O’Brien knew his vision and values were becoming a reality when he heard employees lower in the organization say something that reflected what he’d been talking about, or they did exactly what he hoped they’d do, not what they’ve done in the past.
“You need a few of those wins that say, ‘It can work. It does make a difference, and we’re just going to keep the journey going,’” he says.
Whenever that journey seems too long or he gets discouraged, O’Brien likes to meet with his employees. He tries to get to all 28 locations twice a year.
“Sitting down with the people out in the field and listening to them — not just talking to them, but listening to them — it reinforces, gets me energized and reminds me at the roots of what it is we do,” O’Brien says.
However, as your organization gets bigger, the length from your head to your arm becomes further away. There are more people out in the field who are away from the executive office. But it’s a good challenge to have.
“To me, that’s why tomorrow will be an interesting day and the day after tomorrow will be an interesting day,” O’Brien says. “Because you always have new issues, new challenges and things you hadn’t thought of that come up.”
- Belief — and change — starts at the top, but takes time.
- Market forces shouldn’t shape core priorities.
- There’s always room for improvement.
The O’Brien File:
Name: Morgan O’Brien
Title: President and CEO
Company: Peoples Natural Gas Co. LLC
Born: South Hills, Pittsburgh
Education: Bachelor’s in accounting and master’s in tax, Robert Morris University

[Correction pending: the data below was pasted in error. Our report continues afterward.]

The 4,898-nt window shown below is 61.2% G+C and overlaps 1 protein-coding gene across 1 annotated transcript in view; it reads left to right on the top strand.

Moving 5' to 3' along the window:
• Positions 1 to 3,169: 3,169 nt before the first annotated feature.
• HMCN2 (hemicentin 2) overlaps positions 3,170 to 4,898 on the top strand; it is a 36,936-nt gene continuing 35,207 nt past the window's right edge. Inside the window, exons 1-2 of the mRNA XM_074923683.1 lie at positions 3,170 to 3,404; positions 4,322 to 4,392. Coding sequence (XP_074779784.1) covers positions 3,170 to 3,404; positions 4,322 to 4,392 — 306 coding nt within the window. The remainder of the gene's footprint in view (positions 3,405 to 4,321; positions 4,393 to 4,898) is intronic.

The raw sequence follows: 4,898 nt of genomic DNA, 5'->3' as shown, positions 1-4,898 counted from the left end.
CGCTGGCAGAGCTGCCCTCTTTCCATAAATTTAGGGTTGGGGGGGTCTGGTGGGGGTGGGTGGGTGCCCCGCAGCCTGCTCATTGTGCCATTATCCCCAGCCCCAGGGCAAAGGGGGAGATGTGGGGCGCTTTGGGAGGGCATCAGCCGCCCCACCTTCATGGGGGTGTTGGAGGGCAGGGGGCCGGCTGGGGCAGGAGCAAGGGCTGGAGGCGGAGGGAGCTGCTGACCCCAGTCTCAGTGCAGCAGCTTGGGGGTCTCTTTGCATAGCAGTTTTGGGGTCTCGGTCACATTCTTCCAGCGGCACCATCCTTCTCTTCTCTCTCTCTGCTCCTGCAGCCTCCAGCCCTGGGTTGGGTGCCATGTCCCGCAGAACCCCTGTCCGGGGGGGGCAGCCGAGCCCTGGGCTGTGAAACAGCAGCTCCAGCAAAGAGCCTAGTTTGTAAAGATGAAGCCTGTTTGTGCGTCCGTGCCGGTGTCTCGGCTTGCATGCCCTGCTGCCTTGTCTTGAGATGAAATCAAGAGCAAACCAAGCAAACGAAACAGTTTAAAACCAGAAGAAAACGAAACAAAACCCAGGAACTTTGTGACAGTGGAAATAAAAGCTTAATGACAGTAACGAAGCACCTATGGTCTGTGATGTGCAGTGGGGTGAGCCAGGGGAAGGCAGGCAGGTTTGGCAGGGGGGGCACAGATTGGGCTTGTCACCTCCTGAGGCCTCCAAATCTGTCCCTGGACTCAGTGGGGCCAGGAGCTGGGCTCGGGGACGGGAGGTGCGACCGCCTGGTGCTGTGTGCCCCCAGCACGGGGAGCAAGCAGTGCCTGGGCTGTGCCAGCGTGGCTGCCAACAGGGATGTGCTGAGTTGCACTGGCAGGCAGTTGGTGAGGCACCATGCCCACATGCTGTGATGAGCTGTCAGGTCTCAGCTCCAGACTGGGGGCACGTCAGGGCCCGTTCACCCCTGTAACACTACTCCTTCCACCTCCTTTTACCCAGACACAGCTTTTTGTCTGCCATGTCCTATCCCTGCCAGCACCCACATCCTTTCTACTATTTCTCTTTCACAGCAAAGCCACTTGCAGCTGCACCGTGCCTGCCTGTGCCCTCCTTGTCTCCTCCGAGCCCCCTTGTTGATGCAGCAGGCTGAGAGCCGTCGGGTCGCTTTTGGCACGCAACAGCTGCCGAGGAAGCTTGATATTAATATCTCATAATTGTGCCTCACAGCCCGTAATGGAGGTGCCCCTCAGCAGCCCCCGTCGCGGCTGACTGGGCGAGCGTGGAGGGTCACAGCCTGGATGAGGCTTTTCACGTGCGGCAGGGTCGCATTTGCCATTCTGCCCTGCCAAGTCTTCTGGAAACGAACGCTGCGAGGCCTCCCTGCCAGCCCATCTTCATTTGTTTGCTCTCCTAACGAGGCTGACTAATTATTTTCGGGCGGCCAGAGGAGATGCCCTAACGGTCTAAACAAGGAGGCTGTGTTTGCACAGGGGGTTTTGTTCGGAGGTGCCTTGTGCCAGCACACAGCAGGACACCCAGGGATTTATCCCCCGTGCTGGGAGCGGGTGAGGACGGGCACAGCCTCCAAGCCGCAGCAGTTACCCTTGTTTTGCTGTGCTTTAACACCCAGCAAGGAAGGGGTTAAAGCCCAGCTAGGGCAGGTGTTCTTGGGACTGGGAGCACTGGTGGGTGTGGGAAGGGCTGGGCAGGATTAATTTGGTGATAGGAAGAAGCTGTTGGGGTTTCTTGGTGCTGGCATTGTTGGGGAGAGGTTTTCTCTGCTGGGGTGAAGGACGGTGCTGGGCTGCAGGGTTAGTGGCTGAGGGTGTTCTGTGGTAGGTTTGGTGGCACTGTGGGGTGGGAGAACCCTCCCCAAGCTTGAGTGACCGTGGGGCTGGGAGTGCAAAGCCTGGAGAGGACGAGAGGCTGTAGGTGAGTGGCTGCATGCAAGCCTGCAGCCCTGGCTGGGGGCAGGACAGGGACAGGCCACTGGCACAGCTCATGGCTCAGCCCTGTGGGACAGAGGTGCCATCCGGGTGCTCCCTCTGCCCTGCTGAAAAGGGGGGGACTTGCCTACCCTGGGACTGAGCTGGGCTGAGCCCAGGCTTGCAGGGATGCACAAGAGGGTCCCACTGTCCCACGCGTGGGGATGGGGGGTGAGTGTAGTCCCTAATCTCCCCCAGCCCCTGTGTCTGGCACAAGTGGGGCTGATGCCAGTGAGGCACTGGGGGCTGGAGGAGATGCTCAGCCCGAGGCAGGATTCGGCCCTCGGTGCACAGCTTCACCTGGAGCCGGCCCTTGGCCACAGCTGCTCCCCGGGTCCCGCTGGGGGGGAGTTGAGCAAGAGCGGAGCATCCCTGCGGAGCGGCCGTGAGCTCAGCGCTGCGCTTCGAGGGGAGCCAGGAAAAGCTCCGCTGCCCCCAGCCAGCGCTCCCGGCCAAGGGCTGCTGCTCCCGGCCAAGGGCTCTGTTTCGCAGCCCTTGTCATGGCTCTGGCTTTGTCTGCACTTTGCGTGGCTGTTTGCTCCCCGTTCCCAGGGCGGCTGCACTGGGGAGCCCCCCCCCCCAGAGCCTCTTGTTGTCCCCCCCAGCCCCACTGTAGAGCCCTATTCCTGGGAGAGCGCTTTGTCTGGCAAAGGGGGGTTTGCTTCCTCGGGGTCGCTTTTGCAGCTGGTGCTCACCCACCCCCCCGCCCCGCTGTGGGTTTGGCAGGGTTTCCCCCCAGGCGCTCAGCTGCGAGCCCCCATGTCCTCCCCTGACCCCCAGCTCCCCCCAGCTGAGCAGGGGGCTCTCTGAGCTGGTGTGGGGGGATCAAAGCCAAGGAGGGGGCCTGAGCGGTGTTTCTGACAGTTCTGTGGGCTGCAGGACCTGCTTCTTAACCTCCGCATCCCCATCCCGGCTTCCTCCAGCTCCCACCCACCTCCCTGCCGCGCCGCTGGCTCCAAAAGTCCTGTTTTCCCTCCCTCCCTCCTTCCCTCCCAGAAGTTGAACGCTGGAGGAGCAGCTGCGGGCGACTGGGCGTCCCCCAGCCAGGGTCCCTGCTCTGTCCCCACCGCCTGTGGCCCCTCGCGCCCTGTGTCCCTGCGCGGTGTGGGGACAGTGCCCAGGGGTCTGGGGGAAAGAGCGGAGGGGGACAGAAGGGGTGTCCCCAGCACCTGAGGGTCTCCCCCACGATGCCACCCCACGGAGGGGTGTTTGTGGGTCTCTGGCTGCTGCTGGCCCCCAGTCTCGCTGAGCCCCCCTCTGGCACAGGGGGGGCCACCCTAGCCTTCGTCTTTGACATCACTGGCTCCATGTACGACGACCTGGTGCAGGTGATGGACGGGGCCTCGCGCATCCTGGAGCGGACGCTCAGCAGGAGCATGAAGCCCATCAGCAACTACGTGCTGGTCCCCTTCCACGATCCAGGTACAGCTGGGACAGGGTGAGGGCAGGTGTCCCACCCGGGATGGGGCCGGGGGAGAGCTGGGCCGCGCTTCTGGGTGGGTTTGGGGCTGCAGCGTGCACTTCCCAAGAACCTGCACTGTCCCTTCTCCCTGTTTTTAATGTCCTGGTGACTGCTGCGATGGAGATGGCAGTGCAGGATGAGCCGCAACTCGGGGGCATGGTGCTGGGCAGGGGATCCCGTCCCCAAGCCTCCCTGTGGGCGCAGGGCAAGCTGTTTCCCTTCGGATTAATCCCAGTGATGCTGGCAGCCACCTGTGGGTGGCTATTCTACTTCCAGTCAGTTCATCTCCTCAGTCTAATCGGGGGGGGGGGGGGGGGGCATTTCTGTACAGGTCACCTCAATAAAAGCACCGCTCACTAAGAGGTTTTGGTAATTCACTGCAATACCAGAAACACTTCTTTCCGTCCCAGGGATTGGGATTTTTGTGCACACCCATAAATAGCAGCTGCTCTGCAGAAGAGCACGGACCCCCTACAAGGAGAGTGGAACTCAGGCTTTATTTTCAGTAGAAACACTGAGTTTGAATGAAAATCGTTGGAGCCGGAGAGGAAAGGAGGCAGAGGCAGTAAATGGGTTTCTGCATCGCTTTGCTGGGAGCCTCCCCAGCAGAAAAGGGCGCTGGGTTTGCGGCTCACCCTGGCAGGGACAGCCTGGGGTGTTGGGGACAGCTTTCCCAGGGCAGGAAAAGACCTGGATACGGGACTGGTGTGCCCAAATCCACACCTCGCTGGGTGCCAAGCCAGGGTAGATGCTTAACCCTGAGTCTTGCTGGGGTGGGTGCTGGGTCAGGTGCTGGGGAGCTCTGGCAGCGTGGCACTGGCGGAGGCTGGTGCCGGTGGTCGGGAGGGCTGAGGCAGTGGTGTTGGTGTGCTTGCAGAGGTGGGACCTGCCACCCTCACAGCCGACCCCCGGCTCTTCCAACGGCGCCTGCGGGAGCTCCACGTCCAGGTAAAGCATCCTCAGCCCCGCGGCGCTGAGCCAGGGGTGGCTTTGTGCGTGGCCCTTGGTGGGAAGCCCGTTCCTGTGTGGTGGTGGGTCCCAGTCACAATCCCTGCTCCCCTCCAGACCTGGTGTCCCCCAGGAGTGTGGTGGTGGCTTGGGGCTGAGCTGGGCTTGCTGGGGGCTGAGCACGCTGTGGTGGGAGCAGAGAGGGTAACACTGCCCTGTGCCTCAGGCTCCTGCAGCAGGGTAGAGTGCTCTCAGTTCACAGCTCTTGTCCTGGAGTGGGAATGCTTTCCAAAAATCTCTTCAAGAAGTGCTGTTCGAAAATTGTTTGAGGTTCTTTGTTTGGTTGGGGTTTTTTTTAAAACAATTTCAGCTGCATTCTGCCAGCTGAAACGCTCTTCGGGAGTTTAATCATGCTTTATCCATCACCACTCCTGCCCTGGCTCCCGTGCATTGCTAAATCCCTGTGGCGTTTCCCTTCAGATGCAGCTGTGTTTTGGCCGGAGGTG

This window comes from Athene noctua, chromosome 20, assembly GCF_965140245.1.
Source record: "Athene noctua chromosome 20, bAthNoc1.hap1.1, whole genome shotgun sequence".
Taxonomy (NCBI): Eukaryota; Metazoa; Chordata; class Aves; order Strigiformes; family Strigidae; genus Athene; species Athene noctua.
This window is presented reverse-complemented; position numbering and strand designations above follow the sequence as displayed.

What was your first job and what did you learn from it? I was a laborer, working construction. My dad was an Irish immigrant. He taught me that a job wasn’t something you were entitled to. It was a gift, so you had to work as hard as you could.
What’s the best business advice you’ve ever received? When I was a CPA, I remember going into a meeting to negotiate a transaction and the partner said, ‘We know what we know, so we need to listen to understand what they know and what their issues are.’ I’ve applied that across the board.
When I meet with employees, I always tell them: ‘Executives don’t make bad decisions because they’re not smart. They make bad decisions because they don’t have good information or they’re not close enough to an issue.’ I will ask them, ‘What is it that you know that would help me make better decisions?’
Why are there so many Peoples Gas companies? When utilities first formed, it was a common name. There’s a Peoples in Tampa, Florida, Chicago and here. We like the name, so we’re keeping it.
When you look at branding and trademarks, there are four utilities with Peoples. We allow them to use the brand if we have it. If they have it, we call and ask them. We’re not in Chicago. We’re not in Tampa. They’re not in Pittsburgh. If we were all Coca-Colas, it would be a big problem.
If you weren’t a CEO is there another job you’d like to try? I always tell people I’d like to be king, for a short time, and fix the problems in the world.
When I started I never had the dream of being a CEO. But once you’re in those shoes — and even though there’s a lot of a pressure with it — the ability to have influence and use it in a good way, to try to grow a company, create more jobs and have an impact, that’s pretty special. It would have to be some type of job that can still impact people in a positive way.